BY DANNY BLEVINS
The weather is cold. Most of the leaves are down. The world is bracing for a winter that will come whether we want it or not. Most importantly, it is a deer hunter’s favorite time of the year. It is time for the whitetail deer rut.
The rut is the time of year when whitetail bucks lose their mind over the female whitetail doe in their neighborhood. In September you may find the bucks traveling with other bucks in bachelor groups, but by November these same bucks are sparing with each other to see who is the dominant buck in the woods.
Many things happen during the rut. First, bucks lose the velvet from their antlers and start fighting each other to see who is the strongest. The winner will be ready to fight all comers to be the one who has the privilege to mate with the whitetail does.
The bucks then will mark their territory by rubbing any excess velvet from their newly hardened antlers against saplings, and then they will usually lick the closest limb above the rub.
These are called rubs, and this is a signpost to tell the rest of the bucks that he is the dominant buck in this area.
When the weather starts to get cold, the bucks begin to actively look for whitetail doe. Their necks will swell from an increase of hormones in their bodies and they will start making scrapes as an advertisement to all whitetail does in the area.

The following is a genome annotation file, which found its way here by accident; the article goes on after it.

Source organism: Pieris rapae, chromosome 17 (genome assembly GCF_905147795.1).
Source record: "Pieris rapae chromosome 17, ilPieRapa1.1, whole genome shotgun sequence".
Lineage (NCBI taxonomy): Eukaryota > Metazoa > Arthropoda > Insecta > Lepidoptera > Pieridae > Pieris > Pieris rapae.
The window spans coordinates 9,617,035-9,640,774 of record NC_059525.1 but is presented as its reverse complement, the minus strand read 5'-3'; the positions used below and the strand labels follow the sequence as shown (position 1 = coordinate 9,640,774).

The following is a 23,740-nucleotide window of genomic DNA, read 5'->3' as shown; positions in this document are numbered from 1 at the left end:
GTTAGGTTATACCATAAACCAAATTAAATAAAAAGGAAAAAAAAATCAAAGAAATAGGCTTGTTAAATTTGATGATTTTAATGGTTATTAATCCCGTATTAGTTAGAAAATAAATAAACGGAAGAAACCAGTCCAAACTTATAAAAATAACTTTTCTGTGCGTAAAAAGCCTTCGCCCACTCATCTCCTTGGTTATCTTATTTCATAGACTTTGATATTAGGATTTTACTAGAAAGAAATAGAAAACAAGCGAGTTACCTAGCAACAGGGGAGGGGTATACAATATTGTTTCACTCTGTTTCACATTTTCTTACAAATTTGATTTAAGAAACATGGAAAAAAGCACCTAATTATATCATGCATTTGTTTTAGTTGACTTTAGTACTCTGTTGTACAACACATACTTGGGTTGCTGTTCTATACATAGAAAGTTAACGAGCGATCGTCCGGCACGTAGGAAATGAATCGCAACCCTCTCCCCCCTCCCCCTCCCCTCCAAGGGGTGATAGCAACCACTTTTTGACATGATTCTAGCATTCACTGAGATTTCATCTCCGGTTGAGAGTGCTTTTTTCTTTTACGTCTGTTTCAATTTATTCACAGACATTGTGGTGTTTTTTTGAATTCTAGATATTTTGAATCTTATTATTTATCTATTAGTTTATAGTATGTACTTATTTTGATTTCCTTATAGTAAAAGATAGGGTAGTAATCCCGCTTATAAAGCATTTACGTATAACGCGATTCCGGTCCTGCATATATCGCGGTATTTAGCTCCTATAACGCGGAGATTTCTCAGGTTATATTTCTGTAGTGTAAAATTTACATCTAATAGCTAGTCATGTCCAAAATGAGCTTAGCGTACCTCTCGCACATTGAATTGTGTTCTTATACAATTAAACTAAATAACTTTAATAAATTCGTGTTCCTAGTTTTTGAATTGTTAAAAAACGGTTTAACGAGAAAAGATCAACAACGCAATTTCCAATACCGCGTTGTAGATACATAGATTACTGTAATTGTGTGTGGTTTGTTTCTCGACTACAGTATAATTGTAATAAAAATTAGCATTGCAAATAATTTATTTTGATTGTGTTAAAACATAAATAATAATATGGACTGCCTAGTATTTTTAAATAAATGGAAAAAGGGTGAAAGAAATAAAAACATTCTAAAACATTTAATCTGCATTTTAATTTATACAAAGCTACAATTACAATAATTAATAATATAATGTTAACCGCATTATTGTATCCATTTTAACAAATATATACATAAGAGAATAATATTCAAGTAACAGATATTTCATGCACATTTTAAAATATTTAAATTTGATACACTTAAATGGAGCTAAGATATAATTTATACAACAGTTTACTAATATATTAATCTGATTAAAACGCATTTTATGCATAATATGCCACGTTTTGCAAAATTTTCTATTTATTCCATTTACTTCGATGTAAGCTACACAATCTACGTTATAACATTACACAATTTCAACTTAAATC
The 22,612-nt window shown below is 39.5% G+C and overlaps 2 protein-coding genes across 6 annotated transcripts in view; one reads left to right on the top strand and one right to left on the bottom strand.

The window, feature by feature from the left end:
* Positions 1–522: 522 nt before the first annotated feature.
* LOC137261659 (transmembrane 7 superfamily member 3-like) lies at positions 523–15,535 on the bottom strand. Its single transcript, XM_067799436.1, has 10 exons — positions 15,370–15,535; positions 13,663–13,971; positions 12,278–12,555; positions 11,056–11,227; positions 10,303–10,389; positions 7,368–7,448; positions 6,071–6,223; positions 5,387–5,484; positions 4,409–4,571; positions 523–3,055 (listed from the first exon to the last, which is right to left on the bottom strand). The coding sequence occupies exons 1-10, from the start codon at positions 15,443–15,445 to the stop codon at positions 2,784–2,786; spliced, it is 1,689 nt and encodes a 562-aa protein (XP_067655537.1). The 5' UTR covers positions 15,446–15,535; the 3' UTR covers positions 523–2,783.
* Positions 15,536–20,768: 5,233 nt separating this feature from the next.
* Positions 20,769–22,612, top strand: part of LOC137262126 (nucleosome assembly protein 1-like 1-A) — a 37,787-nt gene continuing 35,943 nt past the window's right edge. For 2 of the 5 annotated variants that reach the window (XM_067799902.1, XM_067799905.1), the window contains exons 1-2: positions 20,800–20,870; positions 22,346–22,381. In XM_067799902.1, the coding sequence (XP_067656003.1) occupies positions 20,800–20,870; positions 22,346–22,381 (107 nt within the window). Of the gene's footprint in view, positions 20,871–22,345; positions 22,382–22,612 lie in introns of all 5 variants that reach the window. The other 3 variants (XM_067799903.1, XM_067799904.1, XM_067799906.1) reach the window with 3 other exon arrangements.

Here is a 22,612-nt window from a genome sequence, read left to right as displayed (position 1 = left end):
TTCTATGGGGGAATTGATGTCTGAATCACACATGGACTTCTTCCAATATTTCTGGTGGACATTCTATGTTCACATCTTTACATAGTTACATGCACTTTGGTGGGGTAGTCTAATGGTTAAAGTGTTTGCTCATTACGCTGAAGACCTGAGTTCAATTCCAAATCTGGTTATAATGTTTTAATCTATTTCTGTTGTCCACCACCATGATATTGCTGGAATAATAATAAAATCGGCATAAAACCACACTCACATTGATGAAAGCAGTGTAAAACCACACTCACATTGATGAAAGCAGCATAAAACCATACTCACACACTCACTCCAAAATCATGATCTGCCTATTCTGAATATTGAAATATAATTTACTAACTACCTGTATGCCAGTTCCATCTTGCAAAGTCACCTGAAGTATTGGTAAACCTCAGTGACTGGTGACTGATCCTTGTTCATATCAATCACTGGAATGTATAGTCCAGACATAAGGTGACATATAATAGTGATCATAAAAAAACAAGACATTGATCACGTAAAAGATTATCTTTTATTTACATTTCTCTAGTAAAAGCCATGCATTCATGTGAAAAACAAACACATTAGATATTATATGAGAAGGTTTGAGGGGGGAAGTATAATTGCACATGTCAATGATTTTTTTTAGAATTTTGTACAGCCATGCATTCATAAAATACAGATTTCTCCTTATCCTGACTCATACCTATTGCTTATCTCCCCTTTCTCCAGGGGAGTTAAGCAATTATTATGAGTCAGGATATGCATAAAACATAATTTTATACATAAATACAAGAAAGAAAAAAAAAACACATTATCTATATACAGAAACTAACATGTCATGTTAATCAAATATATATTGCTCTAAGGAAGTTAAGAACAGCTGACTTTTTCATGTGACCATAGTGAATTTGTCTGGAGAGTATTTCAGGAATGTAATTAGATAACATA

The bucks do this by clearing all of the debris from an area with their hoofs. This is usually about three to six feet wide and will usually be in an oval or round shape.
After they remove the debris, they will urinate in the scrape and leave their scent. This is to tell any doe that walks by that they are there.
If the doe is ready to mate, she will usually leave her scent in the scrape also. The buck will check the scrape regularly waiting for a receptive doe to come by.
Once he smells a doe, he will track her until he finds her and he will stay with her until she is ready to mate with him.
Now, why is this a special time of year for hunters? Because the large whitetail bucks that usually only feed or move at night will throw all caution to the wind.
They will show themselves during any part of the day, and they may be found anywhere.
Bucks will do almost anything to find and follow a doe and that could mean they will cross roads, hang out in open fields, or suddenly appear in your back yard.
They may appear at your deer stand at any part of the day, or as in one hunter’s case, they may follow you home.
The rut not only affects the large bucks, but it affects every deer in the woods.
One year I watched a doe come walking near me. About a hundred yards behind her was an 8-point buck. Behind him was a 4-point buck and finally, a spike came behind the 4-point buck.
They were all “in love” with the doe and I could have killed any of them if I had chosen.
The rut usually occurs in East Tennessee during the first two weeks of the November, especially from November 7 to November 13.
In fact, if you look at the record books of the largest bucks killed in the United States, most of them were killed during this period.
According to these records, the best day to kill a large buck is November 11. If you can only hunt one week of the year, the second week of November is the week to hunt.
Next week, we will discuss how to hunt whitetails during the rut and what we can do to see more deer during the most special time of the year – the rut.